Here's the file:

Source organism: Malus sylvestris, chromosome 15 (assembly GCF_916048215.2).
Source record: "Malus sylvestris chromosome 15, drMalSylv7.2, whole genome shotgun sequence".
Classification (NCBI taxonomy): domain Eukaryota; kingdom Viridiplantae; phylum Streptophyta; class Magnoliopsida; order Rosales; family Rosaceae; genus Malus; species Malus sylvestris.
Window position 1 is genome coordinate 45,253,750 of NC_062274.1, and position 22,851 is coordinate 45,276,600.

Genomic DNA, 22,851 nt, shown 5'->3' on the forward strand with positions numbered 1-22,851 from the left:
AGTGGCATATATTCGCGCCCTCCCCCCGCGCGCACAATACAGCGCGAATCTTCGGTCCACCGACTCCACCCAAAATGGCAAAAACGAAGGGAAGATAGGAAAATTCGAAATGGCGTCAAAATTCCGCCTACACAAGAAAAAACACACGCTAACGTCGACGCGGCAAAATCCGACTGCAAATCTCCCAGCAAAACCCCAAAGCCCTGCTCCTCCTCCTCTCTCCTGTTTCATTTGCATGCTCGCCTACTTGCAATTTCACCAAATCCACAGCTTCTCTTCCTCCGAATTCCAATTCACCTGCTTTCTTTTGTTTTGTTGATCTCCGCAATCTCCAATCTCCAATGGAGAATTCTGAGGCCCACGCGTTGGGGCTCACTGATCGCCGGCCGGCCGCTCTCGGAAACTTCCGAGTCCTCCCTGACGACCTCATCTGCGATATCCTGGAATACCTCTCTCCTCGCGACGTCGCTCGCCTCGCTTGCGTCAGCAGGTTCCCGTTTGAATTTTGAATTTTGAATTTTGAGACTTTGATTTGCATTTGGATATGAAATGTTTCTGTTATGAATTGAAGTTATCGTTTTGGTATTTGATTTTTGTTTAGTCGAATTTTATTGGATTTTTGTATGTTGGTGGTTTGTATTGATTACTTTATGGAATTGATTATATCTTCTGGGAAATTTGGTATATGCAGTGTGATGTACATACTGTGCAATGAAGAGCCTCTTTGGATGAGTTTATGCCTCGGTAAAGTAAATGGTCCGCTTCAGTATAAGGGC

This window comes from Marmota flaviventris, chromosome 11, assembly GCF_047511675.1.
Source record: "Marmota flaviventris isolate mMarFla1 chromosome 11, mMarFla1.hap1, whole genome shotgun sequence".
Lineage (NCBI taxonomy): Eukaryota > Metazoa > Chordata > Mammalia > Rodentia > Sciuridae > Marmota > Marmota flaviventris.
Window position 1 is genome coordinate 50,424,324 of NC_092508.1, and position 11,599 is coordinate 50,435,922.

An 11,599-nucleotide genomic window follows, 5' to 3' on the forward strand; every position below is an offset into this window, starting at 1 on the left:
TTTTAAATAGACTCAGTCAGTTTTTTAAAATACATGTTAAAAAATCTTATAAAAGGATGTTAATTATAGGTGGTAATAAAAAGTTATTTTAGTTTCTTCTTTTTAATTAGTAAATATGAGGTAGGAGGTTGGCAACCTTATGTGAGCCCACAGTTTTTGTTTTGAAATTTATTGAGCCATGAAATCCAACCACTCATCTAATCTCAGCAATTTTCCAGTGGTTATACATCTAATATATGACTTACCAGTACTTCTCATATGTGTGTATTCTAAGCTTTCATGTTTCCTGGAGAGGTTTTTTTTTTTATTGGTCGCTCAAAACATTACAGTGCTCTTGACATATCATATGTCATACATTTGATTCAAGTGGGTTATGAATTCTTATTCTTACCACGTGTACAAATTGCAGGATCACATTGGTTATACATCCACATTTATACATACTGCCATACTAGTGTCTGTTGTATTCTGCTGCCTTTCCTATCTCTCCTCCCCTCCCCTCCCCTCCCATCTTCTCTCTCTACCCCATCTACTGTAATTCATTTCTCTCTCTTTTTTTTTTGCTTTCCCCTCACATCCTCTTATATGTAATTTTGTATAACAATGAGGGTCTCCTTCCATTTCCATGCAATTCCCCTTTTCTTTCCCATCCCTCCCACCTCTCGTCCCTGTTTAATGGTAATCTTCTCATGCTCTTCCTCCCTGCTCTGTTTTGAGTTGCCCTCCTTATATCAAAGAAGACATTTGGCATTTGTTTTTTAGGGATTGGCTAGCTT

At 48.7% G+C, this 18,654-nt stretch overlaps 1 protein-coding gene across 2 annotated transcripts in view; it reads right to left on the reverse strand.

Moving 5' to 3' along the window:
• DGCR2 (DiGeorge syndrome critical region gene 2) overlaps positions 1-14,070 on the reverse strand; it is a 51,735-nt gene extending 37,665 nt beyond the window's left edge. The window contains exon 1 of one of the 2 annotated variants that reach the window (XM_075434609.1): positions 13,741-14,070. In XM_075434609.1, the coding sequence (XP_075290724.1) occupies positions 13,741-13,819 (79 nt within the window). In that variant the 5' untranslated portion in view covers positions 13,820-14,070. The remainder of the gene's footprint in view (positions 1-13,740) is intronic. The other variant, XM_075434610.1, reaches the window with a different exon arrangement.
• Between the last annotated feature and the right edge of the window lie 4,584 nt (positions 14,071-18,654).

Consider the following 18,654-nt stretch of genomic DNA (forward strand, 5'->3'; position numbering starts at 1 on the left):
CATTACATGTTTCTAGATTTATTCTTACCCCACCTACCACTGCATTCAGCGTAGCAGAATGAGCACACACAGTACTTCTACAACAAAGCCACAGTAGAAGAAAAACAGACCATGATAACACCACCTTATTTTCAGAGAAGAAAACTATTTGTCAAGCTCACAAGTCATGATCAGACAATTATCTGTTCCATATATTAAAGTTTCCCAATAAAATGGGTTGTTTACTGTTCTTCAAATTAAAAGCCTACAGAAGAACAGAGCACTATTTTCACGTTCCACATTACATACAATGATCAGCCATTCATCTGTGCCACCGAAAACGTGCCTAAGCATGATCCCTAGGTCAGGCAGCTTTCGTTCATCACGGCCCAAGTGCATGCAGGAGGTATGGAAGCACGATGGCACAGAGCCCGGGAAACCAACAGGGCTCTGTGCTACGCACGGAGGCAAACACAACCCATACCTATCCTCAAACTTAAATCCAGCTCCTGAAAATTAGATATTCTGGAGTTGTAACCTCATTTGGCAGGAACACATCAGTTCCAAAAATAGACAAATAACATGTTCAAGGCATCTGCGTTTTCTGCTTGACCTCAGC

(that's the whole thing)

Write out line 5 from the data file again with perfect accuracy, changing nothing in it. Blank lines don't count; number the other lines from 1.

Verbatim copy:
Genomic DNA, 22,851 nt, shown 5'->3' on the forward strand with positions numbered 1-22,851 from the left: